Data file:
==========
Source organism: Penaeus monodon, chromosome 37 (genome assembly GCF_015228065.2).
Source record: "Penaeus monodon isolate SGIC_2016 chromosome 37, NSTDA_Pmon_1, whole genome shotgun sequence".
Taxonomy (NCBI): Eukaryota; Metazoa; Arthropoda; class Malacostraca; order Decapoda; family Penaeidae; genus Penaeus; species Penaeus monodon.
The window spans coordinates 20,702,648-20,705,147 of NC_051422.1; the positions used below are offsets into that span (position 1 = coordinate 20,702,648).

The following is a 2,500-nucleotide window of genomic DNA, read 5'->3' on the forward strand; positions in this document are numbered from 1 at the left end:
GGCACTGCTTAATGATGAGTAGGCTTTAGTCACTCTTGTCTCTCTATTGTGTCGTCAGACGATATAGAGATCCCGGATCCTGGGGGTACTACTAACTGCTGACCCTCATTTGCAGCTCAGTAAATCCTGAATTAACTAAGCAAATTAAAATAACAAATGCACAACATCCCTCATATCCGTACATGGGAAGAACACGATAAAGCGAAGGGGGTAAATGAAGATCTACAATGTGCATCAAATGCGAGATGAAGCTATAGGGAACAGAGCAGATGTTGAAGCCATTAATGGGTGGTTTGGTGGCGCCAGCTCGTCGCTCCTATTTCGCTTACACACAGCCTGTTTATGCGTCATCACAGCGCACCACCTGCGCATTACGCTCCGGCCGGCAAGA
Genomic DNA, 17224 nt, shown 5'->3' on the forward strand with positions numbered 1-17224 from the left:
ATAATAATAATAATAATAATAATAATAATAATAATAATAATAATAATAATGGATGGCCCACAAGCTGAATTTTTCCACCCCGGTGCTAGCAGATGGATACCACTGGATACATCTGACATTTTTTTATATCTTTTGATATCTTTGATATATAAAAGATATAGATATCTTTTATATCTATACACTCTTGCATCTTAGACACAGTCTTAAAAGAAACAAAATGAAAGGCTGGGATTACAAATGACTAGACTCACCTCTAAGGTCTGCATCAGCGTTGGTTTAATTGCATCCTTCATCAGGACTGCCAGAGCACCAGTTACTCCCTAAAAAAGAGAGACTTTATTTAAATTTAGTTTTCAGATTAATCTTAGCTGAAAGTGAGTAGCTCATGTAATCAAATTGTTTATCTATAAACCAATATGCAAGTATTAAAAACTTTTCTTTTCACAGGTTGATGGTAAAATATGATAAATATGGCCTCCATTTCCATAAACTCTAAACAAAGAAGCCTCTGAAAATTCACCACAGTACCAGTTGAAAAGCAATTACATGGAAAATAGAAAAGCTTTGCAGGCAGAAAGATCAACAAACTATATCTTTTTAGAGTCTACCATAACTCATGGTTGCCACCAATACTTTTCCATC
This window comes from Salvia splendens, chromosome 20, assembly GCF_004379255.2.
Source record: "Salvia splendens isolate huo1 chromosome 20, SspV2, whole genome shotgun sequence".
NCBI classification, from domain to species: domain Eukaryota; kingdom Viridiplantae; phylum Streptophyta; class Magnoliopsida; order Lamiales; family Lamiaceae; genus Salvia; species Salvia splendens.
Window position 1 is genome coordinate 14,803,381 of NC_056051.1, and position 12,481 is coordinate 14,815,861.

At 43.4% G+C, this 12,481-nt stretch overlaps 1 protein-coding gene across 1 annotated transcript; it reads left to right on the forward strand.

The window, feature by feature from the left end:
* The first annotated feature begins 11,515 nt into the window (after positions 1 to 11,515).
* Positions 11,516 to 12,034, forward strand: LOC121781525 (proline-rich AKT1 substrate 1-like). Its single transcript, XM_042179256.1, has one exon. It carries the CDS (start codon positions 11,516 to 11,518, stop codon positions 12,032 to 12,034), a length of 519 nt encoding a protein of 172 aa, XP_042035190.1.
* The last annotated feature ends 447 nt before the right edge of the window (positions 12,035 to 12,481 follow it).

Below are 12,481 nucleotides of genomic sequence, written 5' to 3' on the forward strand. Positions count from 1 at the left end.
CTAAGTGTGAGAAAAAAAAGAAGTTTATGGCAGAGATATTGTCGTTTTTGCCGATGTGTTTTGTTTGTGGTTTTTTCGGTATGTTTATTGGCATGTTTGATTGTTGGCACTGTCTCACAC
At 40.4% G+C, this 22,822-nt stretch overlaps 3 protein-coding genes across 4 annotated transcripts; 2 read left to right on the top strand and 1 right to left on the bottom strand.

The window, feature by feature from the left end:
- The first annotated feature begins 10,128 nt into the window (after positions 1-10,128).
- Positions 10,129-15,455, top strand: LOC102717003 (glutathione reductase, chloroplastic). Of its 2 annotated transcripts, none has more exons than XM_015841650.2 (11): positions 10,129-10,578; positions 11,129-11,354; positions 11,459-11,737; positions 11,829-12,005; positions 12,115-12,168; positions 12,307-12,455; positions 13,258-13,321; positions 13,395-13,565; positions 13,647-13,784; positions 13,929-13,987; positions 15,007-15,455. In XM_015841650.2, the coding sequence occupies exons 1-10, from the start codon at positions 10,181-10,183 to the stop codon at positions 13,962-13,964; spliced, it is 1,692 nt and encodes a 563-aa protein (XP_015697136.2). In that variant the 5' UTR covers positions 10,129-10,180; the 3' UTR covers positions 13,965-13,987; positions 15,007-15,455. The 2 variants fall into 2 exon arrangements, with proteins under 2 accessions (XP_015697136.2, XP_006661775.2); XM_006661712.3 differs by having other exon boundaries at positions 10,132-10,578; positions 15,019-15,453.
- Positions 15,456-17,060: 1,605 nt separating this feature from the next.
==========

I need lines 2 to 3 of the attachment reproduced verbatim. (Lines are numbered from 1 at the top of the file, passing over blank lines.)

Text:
Source record: "Penaeus monodon isolate SGIC_2016 chromosome 37, NSTDA_Pmon_1, whole genome shotgun sequence".
Taxonomy (NCBI): Eukaryota; Metazoa; Arthropoda; class Malacostraca; order Decapoda; family Penaeidae; genus Penaeus; species Penaeus monodon.